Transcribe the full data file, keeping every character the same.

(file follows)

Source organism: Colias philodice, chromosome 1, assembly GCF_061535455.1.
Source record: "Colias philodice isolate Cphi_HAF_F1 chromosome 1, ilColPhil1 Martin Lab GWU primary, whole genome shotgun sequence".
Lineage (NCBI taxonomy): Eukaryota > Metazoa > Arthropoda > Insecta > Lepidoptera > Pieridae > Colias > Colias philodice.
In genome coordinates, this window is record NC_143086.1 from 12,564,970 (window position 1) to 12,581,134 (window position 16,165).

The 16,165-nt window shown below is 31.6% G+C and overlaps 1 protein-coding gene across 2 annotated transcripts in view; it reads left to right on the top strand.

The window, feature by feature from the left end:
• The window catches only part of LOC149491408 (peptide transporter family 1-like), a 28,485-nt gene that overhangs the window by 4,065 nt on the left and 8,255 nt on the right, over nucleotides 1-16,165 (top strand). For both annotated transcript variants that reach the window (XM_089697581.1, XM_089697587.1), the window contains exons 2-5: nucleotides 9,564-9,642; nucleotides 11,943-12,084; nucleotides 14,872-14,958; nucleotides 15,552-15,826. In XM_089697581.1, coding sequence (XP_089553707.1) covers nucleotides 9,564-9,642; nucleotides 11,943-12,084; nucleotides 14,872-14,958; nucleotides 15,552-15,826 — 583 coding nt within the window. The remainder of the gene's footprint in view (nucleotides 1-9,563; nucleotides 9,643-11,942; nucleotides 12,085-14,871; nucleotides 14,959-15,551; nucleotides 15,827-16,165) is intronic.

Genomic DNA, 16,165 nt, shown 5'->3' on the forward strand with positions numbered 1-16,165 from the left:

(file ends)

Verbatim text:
Source organism: Colias philodice, chromosome 1, assembly GCF_061535455.1.
Source record: "Colias philodice isolate Cphi_HAF_F1 chromosome 1, ilColPhil1 Martin Lab GWU primary, whole genome shotgun sequence".
Lineage (NCBI taxonomy): Eukaryota > Metazoa > Arthropoda > Insecta > Lepidoptera > Pieridae > Colias > Colias philodice.
In genome coordinates, this window is record NC_143086.1 from 12,564,970 (window position 1) to 12,581,134 (window position 16,165).

The 16,165-nt window shown below is 31.6% G+C and overlaps 1 protein-coding gene across 2 annotated transcripts in view; it reads left to right on the top strand.

The window, feature by feature from the left end:
• The window catches only part of LOC149491408 (peptide transporter family 1-like), a 28,485-nt gene that overhangs the window by 4,065 nt on the left and 8,255 nt on the right, over nucleotides 1-16,165 (top strand). For both annotated transcript variants that reach the window (XM_089697581.1, XM_089697587.1), the window contains exons 2-5: nucleotides 9,564-9,642; nucleotides 11,943-12,084; nucleotides 14,872-14,958; nucleotides 15,552-15,826. In XM_089697581.1, coding sequence (XP_089553707.1) covers nucleotides 9,564-9,642; nucleotides 11,943-12,084; nucleotides 14,872-14,958; nucleotides 15,552-15,826 — 583 coding nt within the window. The remainder of the gene's footprint in view (nucleotides 1-9,563; nucleotides 9,643-11,942; nucleotides 12,085-14,871; nucleotides 14,959-15,551; nucleotides 15,827-16,165) is intronic.

Genomic DNA, 16,165 nt, shown 5'->3' on the forward strand with positions numbered 1-16,165 from the left: